This vendor-written piece has been edited by Executive Networks Media to eliminate product promotion, but readers should note it will likely favour the submitter's approach.
With the exponential growth of IoT and M2M, data is seeping out of every nook and cranny of our corporate and personal lives. However, harnessing data and turning it into a valuable asset is still in its infancy stage of development. In a recent study, IDC estimates that only 5% of the data is turned into analytics.
Impediments to Data Monetisation
Many companies are concerned that the data they possess, if sold, could reveal trade secrets and personalised information of their customers, thus violating Personal Data Protection Act Laws.
Many are also unaware of the value of their data, the type of customers who might potentially be interested in those data, and how to go about monetizing the data.
Dashboards and Applications
The most common approach for companies who have embarked on data monetisation is to develop a dashboard or application for the data, thinking that it would give them greater control over the data. However, there are several downsides to this approach:
- Long lead time and costly to develop: Average development time for a dashboard or application is 18 months. Expensive resources including those of data scientists and developers are required.
- Limited customer base: The dashboard or application is developed with only one type of customer in mind, thus limiting the potential of the underlying data to reach a wider customer base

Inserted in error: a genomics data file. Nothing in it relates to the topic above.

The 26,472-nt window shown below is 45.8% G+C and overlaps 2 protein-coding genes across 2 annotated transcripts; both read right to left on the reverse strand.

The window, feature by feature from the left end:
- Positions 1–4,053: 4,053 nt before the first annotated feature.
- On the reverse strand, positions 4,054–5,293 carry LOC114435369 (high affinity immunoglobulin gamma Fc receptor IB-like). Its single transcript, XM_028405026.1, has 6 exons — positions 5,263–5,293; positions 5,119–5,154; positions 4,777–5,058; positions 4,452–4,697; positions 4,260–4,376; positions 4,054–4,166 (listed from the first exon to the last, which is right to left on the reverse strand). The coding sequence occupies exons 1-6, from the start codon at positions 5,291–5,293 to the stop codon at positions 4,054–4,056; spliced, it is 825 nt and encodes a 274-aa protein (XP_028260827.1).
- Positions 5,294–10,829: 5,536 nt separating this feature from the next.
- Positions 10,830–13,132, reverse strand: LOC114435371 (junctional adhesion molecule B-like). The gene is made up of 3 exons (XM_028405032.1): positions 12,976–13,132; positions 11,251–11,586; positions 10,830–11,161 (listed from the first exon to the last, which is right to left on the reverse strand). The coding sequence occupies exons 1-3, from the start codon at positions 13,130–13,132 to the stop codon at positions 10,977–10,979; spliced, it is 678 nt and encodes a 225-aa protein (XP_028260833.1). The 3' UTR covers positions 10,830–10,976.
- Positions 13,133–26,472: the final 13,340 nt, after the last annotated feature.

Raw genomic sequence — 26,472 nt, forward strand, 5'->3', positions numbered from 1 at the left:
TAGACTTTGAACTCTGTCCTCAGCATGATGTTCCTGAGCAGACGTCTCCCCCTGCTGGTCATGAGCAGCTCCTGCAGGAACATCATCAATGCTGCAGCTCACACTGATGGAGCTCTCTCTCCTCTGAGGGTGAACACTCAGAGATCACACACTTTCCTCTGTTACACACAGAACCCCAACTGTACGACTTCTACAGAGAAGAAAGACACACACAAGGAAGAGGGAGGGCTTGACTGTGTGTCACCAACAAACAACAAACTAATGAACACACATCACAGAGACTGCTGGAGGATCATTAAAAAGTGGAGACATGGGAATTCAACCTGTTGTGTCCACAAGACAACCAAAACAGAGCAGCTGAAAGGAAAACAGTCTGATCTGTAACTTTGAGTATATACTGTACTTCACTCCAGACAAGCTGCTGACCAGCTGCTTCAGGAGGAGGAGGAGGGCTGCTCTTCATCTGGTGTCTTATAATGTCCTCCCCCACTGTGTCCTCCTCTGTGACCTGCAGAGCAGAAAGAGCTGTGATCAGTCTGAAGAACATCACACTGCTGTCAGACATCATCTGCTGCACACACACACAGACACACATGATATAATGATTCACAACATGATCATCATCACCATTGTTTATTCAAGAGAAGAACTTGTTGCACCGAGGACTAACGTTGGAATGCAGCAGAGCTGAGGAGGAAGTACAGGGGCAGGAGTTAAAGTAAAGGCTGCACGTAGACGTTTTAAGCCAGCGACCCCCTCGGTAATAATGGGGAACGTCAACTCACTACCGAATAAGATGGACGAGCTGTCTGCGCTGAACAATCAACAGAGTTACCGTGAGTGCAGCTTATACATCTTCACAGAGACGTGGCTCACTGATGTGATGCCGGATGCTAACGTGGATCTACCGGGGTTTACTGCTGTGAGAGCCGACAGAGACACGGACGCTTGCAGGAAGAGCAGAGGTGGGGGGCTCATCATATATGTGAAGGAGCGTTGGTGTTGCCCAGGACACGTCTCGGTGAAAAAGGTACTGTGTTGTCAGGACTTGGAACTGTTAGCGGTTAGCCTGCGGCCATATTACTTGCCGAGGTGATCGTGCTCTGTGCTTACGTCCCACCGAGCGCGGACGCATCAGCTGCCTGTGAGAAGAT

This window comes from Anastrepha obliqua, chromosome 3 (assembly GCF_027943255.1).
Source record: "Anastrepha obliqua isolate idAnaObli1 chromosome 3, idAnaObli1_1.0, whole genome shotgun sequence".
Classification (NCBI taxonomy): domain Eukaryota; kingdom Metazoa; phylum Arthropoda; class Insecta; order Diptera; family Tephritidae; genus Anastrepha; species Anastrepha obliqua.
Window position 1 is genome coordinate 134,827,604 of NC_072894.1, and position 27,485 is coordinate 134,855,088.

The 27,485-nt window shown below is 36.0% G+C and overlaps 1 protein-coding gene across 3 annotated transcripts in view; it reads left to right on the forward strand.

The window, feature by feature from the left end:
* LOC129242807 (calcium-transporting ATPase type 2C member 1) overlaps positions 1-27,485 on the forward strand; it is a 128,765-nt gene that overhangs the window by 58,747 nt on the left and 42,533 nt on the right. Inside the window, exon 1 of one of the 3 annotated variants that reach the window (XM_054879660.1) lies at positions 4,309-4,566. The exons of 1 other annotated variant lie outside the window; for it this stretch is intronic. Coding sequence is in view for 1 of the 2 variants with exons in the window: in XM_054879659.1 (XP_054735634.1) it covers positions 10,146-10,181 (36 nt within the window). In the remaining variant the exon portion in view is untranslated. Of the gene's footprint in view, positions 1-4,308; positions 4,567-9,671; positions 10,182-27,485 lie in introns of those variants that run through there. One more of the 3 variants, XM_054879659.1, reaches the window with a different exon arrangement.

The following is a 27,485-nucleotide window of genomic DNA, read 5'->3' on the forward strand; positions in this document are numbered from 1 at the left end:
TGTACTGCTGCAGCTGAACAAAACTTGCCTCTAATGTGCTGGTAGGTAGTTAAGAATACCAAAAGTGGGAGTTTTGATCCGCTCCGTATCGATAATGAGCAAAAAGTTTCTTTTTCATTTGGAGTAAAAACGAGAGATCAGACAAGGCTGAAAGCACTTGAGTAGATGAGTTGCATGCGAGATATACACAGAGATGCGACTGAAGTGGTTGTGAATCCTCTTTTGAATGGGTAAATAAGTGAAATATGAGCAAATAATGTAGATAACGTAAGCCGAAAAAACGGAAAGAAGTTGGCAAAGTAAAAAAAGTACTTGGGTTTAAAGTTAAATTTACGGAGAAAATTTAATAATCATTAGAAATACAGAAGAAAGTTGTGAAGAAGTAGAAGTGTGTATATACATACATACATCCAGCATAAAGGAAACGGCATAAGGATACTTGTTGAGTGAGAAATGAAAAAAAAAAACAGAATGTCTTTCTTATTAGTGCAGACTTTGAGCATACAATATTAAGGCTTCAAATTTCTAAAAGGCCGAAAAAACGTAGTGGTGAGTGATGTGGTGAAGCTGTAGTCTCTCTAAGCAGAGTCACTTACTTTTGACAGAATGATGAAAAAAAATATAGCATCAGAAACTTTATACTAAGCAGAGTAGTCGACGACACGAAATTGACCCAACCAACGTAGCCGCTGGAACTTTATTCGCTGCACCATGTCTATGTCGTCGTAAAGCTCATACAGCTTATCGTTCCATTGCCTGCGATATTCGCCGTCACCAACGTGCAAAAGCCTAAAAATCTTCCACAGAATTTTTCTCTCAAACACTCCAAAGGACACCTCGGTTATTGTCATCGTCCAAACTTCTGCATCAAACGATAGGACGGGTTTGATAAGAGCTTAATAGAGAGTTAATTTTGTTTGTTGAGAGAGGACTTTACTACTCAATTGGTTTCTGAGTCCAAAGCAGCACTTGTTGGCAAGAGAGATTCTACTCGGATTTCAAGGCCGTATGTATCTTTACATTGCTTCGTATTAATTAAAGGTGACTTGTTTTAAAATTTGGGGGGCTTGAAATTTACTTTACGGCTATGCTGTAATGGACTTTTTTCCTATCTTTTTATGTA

- Data is non-extractable: The data in a dashboard or application cannot be extracted to be meshed with other data, where valuable insights and analytics could be developed
Data as a Product
What many companies have fail to realise is that the raw data they possess could be cleansed, sliced and diced to meet the needs of data buyers. Aggregated and anonymised data products have a number of advantages over dashboards and applications
- Short lead time and less costly to develop o The process of cleaning and slicing data into bite size data products could be done in 3-4 months time frame without the involvement of data scientists
- Wide customer base: Many companies and organizations could be interested in your data product. For example, real time footfall data from a telco could be used in a number of ways:
- A retailer could use mall foot traffic to determine best time of the day to launch a new promotion to drive additional sales during off-peak hours
- A logistics provider could be combining footfall data with operating expenses to determine best location for a new distribution centre
- A maintenance company could be using footfall to determine where to allocated cleaners to maximize efficiency while ensuring clean facilities
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